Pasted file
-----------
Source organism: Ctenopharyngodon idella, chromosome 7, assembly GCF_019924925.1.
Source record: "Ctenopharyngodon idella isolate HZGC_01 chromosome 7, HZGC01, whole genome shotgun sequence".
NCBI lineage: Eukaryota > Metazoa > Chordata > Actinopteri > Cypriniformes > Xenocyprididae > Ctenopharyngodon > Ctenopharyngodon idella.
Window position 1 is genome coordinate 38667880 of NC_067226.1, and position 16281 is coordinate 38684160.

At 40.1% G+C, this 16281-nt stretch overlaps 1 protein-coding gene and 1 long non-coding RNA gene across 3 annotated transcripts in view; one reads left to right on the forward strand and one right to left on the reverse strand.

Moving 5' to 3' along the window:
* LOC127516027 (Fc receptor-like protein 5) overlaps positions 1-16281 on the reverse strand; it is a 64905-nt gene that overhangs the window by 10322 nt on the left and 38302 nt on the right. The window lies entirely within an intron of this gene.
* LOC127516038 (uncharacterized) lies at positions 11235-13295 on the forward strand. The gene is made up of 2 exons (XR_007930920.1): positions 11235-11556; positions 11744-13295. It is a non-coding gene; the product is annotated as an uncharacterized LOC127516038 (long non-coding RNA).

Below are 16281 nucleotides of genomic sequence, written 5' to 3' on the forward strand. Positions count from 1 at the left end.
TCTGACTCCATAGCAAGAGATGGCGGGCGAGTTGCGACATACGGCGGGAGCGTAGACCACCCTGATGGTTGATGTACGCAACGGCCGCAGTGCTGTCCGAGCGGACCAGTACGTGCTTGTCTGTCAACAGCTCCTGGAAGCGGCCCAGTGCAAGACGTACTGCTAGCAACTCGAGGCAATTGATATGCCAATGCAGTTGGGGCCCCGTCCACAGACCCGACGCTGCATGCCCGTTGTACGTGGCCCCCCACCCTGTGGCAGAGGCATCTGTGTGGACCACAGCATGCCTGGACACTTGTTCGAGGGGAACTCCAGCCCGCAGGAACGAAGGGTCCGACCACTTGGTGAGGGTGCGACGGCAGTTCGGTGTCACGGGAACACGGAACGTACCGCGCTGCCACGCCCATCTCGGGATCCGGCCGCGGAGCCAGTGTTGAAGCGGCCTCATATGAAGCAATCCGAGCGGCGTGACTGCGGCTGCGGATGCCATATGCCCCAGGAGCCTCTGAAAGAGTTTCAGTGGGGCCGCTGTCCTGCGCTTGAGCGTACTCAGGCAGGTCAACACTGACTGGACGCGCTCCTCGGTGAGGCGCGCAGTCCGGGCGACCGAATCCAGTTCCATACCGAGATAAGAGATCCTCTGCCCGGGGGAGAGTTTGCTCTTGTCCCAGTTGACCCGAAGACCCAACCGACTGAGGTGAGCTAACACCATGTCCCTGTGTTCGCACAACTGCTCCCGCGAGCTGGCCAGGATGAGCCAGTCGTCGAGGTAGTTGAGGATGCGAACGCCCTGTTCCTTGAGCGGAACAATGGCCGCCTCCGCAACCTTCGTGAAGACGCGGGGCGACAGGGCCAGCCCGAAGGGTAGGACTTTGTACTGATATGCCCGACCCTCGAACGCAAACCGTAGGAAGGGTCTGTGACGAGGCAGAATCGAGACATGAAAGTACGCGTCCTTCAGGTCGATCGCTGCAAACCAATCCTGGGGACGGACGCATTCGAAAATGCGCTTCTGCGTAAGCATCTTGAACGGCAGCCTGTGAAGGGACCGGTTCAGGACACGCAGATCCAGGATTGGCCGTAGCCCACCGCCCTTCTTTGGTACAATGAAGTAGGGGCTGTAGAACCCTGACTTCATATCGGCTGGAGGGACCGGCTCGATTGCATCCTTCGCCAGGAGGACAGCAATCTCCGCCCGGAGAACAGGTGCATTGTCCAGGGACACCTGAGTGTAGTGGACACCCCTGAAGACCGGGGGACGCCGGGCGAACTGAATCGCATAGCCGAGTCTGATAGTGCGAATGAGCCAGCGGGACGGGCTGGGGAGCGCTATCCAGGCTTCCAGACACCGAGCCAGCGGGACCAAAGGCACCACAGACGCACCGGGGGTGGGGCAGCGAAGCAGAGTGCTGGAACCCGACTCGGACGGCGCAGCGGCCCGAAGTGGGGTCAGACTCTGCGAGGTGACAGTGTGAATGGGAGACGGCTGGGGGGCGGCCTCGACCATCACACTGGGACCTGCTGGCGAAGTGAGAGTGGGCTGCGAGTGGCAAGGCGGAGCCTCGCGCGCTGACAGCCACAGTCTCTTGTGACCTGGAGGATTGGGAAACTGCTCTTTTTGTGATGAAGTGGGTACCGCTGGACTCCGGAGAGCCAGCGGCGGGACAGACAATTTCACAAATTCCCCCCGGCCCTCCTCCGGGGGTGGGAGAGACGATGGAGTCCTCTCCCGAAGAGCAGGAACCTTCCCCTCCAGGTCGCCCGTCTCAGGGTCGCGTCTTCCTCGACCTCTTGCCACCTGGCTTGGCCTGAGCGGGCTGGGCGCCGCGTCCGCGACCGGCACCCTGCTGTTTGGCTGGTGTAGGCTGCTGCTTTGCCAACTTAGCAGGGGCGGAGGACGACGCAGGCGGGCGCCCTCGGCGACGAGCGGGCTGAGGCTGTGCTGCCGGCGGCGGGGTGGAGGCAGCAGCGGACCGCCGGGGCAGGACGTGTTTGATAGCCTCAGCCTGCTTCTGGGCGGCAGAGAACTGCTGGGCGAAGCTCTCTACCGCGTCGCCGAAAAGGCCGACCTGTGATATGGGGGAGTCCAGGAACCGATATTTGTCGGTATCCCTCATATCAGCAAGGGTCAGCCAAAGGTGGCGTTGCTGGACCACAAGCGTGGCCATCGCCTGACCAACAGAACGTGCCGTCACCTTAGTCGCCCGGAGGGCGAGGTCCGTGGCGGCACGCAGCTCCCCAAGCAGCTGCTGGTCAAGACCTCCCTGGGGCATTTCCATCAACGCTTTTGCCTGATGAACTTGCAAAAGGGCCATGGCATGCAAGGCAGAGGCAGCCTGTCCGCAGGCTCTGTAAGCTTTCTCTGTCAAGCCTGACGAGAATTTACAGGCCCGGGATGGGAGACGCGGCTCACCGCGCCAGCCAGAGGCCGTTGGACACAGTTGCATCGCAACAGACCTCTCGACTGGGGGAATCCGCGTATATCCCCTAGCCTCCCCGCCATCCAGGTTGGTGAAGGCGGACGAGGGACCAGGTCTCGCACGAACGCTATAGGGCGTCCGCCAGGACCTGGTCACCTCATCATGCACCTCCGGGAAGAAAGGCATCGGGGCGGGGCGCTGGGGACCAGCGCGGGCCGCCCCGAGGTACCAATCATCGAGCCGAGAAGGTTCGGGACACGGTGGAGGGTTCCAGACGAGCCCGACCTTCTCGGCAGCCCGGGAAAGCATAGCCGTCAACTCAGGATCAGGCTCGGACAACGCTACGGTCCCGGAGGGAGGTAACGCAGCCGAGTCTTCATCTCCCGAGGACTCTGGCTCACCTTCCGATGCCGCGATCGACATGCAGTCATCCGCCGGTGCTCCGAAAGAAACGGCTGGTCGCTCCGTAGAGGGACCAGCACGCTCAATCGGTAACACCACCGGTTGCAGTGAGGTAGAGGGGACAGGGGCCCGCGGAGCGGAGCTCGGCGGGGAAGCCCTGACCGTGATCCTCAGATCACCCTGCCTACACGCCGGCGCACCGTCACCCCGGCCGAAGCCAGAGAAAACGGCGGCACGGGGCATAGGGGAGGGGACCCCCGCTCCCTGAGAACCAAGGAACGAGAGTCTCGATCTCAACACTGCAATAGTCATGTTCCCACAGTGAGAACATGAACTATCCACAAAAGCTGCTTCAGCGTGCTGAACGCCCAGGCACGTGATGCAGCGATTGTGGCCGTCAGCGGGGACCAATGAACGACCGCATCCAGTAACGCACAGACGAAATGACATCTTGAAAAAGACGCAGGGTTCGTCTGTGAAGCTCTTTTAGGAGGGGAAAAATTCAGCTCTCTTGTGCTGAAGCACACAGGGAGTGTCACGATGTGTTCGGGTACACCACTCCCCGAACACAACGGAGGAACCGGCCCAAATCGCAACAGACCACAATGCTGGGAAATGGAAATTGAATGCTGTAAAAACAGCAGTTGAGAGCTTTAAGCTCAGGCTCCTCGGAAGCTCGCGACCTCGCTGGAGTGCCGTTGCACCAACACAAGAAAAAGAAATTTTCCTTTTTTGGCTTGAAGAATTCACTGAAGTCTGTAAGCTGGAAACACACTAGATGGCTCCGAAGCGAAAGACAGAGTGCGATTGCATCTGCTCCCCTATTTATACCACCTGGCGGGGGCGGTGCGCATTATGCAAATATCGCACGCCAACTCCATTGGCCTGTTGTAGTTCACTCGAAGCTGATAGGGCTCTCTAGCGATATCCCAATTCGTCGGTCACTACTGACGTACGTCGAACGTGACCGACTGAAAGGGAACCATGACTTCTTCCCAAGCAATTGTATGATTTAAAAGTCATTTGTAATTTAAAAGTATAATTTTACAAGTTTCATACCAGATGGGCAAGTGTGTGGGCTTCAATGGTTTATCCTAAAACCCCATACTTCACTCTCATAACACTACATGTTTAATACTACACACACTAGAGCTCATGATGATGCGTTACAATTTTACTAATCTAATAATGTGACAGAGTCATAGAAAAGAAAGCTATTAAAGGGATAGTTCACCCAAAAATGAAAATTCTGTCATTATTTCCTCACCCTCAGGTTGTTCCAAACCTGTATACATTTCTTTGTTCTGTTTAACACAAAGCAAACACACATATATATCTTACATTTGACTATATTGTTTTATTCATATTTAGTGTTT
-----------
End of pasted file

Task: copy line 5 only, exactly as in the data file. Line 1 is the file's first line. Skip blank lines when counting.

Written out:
At 40.1% G+C, this 16281-nt stretch overlaps 1 protein-coding gene and 1 long non-coding RNA gene across 3 annotated transcripts in view; one reads left to right on the forward strand and one right to left on the reverse strand.